I don’t sleep till noon, wait for other people to clean up my messes, or put off doing the laundry until I’m down to my last clean shirt. Still, when it comes to my diabetes, sometimes I can’t help but feel like a total slacker.
I feel like a slacker when trying to stay on top of my blood sugars. Although I test often during the day, I occasionally miss a time. When I do test and see an off number, I’m left wondering how long my blood sugars have been out of proper range. I’m certain that technology could help, but I don’t have a CGM or insulin pump. Consequently, I’m left just trying to remember to test and correct as often as I can.
I feel like a slacker when I miss the recommended timeframe for my next doctor appointment. Sometimes I’m late hitting the lab for my A1C test. Although I feel badly about it, and I know my doctor gets a bit frustrated with me when it happens, I have a million things other than diabetes going on in life. Visiting the doctor is also expensive, even with insurance. I am the only person in my household with a chronic illness, but I’m not the only family member who needs to visit the doctor. Sometimes we’re paying off procedures for months afterward, and it’s easy to put off incurring even more medical bills. Still, I know that regular visits are crucial to good health, and I feel guilty when the days stretch past my doctor-recommended appointment.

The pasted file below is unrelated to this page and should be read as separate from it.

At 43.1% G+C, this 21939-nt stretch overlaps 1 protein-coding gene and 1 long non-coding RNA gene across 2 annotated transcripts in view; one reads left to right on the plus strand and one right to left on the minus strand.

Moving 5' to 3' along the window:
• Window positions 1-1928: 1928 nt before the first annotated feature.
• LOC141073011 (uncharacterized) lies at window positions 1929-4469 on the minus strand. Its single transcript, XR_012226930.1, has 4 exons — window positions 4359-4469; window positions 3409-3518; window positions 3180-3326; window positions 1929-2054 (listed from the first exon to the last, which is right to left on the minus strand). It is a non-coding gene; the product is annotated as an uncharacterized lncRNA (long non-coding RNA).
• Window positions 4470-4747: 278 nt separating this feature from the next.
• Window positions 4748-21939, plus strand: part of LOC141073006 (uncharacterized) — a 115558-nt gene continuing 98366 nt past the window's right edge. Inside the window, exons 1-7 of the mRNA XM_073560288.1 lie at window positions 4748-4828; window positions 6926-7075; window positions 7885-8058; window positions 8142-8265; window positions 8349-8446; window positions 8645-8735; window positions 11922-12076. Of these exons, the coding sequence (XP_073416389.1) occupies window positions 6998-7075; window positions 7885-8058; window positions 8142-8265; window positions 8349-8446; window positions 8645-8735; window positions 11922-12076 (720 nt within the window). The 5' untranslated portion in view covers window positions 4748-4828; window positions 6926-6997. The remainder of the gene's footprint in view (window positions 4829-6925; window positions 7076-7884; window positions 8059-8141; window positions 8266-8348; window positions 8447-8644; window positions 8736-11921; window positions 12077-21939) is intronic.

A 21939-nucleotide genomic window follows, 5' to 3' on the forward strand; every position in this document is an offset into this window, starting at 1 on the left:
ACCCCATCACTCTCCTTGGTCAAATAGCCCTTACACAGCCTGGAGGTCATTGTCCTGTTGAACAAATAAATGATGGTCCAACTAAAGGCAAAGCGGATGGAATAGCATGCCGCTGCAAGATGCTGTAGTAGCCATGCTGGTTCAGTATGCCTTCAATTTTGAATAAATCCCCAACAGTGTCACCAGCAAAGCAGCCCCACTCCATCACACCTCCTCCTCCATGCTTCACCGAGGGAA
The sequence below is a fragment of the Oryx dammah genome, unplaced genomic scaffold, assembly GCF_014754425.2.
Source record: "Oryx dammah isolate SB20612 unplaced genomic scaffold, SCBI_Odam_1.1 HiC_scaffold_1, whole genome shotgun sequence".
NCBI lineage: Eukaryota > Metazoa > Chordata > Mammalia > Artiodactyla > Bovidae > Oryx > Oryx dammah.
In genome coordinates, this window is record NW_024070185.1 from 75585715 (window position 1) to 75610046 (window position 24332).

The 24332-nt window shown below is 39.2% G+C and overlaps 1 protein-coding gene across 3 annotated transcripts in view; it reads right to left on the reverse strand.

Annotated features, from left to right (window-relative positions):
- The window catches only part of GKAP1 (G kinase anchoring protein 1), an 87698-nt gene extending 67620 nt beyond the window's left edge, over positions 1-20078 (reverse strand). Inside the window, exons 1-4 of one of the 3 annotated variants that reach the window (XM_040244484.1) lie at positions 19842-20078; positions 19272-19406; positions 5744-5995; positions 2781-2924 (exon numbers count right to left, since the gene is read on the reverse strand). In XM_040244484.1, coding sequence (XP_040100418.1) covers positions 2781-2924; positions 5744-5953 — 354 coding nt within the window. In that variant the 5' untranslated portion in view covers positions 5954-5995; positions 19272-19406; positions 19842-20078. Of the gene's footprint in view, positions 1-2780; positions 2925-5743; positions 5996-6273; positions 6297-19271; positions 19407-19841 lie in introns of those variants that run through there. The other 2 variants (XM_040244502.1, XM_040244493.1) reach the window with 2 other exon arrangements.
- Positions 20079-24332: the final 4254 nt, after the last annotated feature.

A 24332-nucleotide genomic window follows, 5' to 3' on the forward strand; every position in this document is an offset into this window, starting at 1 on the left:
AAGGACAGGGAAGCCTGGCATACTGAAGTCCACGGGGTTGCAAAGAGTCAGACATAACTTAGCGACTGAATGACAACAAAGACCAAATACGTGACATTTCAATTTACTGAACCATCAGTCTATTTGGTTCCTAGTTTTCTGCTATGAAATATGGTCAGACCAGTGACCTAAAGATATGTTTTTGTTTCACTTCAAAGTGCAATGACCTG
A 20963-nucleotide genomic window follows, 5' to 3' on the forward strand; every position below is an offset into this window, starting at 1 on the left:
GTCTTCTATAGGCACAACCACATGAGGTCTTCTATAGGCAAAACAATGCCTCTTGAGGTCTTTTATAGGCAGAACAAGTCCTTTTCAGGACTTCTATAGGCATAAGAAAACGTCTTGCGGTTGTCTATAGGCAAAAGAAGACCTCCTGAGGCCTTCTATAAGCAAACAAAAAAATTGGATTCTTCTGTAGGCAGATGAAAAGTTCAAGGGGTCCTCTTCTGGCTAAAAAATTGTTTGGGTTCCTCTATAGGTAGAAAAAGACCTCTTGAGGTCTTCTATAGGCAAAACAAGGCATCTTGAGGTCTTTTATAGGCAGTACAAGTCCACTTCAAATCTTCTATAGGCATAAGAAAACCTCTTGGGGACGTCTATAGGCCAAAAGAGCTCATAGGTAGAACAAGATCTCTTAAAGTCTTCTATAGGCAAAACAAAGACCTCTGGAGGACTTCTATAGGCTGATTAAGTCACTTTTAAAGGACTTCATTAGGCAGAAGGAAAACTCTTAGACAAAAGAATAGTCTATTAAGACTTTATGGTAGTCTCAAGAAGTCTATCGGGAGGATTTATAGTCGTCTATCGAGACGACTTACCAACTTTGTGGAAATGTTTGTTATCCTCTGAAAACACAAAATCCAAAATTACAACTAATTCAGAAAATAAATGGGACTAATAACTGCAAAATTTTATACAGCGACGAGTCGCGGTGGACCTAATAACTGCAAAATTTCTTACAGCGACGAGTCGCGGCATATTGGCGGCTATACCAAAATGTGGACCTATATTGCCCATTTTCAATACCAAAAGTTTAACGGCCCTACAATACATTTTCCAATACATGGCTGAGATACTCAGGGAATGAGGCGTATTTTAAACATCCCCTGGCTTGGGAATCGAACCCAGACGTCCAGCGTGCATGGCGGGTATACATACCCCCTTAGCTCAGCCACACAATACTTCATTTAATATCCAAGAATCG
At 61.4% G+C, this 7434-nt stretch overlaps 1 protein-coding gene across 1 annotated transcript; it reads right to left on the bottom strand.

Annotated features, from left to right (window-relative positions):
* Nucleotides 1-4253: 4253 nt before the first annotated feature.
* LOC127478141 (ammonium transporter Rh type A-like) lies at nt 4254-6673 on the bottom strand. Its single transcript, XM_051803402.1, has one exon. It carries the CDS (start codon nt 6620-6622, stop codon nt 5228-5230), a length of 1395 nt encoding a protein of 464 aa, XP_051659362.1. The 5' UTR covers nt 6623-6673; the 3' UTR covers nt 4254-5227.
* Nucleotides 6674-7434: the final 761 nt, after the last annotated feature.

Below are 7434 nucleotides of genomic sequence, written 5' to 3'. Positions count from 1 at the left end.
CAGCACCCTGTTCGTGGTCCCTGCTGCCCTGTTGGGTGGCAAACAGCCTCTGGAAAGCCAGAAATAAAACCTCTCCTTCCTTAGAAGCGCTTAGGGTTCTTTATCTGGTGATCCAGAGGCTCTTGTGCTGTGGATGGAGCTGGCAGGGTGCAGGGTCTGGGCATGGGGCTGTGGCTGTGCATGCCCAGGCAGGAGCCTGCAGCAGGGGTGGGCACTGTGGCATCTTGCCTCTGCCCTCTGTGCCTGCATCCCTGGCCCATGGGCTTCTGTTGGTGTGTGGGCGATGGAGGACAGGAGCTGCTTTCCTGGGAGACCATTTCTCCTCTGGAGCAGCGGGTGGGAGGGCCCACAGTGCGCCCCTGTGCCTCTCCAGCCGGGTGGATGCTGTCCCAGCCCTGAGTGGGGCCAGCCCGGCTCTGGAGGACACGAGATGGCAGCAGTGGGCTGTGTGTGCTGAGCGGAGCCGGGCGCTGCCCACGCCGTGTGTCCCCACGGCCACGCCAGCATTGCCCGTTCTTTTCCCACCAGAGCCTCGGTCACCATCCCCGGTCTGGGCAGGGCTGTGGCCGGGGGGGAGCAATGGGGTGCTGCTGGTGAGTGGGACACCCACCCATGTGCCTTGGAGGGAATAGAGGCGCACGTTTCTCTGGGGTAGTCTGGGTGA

I feel like a slacker when I don’t exercise daily. I have an extremely active job, in which I move furniture daily, hang artwork, and do a variety of other physical tasks. When I get home from work, I am sore and exhausted, ready to fall on the couch and forget about exercising. I do try to get out on my bike, take a walk, lift weights, or play sports with my husband whenever I can, but I worry that it’s never quite enough to help me live a long life with my diabetes.
I try to remind myself that even with my faults, I’m not really a slacker. There are no perfect people. We are all working to be the best that we can. I want to have a healthy life with my diabetes, and I know that it’s worth some sacrifices. Even with the best of intentions, however, I realize that my diabetes management will always have flaws. Daily life will offer up challenges that throw me off course for a bit. I just have to get myself back on track, as we all do.